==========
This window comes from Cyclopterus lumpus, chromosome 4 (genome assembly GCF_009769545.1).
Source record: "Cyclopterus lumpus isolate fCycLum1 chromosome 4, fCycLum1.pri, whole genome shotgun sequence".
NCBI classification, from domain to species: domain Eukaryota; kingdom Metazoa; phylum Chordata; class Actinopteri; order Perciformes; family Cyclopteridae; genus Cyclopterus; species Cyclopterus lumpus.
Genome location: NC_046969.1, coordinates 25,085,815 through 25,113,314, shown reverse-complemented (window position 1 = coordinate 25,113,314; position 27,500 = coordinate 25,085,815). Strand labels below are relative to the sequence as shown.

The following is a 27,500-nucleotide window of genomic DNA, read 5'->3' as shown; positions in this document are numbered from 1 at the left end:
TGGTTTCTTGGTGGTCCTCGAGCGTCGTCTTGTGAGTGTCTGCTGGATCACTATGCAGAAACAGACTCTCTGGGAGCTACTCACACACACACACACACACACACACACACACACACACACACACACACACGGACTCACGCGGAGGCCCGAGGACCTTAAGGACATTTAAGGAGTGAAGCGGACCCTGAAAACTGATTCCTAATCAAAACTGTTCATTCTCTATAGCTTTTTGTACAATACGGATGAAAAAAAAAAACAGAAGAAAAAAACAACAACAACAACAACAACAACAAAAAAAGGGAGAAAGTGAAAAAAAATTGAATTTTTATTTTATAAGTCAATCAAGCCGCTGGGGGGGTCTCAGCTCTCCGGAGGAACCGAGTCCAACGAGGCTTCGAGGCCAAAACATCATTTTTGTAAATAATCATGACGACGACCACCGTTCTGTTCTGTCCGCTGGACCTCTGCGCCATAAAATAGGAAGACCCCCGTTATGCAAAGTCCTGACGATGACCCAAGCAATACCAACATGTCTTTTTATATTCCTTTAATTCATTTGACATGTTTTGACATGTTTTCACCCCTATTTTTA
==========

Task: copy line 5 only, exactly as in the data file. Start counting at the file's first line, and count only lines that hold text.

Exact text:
The following is a 27,500-nucleotide window of genomic DNA, read 5'->3' as shown; positions in this document are numbered from 1 at the left end: